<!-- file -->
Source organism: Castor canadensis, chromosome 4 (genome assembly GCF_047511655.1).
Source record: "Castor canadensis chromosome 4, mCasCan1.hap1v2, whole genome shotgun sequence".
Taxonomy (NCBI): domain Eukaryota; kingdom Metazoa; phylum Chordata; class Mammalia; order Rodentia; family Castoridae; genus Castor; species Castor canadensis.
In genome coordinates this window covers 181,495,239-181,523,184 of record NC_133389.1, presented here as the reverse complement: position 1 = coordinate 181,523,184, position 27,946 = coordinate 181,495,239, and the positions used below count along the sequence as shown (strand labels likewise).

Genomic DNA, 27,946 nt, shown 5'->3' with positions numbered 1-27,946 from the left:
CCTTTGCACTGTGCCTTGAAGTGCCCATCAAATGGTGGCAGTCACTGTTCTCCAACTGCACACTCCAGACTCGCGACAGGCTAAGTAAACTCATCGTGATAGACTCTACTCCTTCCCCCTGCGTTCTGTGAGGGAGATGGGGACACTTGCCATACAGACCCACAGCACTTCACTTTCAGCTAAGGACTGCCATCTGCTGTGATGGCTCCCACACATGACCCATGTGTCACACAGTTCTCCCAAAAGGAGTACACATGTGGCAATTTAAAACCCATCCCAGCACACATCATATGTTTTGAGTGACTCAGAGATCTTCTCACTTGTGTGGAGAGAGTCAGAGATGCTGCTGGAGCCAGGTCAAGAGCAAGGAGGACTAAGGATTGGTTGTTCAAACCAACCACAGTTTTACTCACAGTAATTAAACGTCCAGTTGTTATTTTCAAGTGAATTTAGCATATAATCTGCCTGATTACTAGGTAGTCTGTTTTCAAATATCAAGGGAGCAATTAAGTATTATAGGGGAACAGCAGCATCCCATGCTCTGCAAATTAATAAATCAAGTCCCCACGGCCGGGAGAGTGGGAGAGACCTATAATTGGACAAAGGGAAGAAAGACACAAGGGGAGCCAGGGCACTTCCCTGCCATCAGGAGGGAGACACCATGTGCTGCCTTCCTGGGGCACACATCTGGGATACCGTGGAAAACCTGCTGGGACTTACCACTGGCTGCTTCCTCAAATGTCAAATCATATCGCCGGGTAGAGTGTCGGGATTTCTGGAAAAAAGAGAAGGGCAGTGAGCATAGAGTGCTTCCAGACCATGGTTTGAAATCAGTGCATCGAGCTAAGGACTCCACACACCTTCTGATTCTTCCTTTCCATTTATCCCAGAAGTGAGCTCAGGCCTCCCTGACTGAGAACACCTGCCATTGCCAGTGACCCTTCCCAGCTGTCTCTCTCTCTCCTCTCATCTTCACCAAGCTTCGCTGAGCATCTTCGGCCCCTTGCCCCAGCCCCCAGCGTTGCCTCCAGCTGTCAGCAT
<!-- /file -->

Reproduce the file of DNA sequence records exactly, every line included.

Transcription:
Source organism: Castor canadensis, chromosome 4 (genome assembly GCF_047511655.1).
Source record: "Castor canadensis chromosome 4, mCasCan1.hap1v2, whole genome shotgun sequence".
Taxonomy (NCBI): domain Eukaryota; kingdom Metazoa; phylum Chordata; class Mammalia; order Rodentia; family Castoridae; genus Castor; species Castor canadensis.
In genome coordinates this window covers 181,495,239-181,523,184 of record NC_133389.1, presented here as the reverse complement: position 1 = coordinate 181,523,184, position 27,946 = coordinate 181,495,239, and the positions used below count along the sequence as shown (strand labels likewise).

Genomic DNA, 27,946 nt, shown 5'->3' with positions numbered 1-27,946 from the left:
CCTTTGCACTGTGCCTTGAAGTGCCCATCAAATGGTGGCAGTCACTGTTCTCCAACTGCACACTCCAGACTCGCGACAGGCTAAGTAAACTCATCGTGATAGACTCTACTCCTTCCCCCTGCGTTCTGTGAGGGAGATGGGGACACTTGCCATACAGACCCACAGCACTTCACTTTCAGCTAAGGACTGCCATCTGCTGTGATGGCTCCCACACATGACCCATGTGTCACACAGTTCTCCCAAAAGGAGTACACATGTGGCAATTTAAAACCCATCCCAGCACACATCATATGTTTTGAGTGACTCAGAGATCTTCTCACTTGTGTGGAGAGAGTCAGAGATGCTGCTGGAGCCAGGTCAAGAGCAAGGAGGACTAAGGATTGGTTGTTCAAACCAACCACAGTTTTACTCACAGTAATTAAACGTCCAGTTGTTATTTTCAAGTGAATTTAGCATATAATCTGCCTGATTACTAGGTAGTCTGTTTTCAAATATCAAGGGAGCAATTAAGTATTATAGGGGAACAGCAGCATCCCATGCTCTGCAAATTAATAAATCAAGTCCCCACGGCCGGGAGAGTGGGAGAGACCTATAATTGGACAAAGGGAAGAAAGACACAAGGGGAGCCAGGGCACTTCCCTGCCATCAGGAGGGAGACACCATGTGCTGCCTTCCTGGGGCACACATCTGGGATACCGTGGAAAACCTGCTGGGACTTACCACTGGCTGCTTCCTCAAATGTCAAATCATATCGCCGGGTAGAGTGTCGGGATTTCTGGAAAAAAGAGAAGGGCAGTGAGCATAGAGTGCTTCCAGACCATGGTTTGAAATCAGTGCATCGAGCTAAGGACTCCACACACCTTCTGATTCTTCCTTTCCATTTATCCCAGAAGTGAGCTCAGGCCTCCCTGACTGAGAACACCTGCCATTGCCAGTGACCCTTCCCAGCTGTCTCTCTCTCTCCTCTCATCTTCACCAAGCTTCGCTGAGCATCTTCGGCCCCTTGCCCCAGCCCCCAGCGTTGCCTCCAGCTGTCAGCAT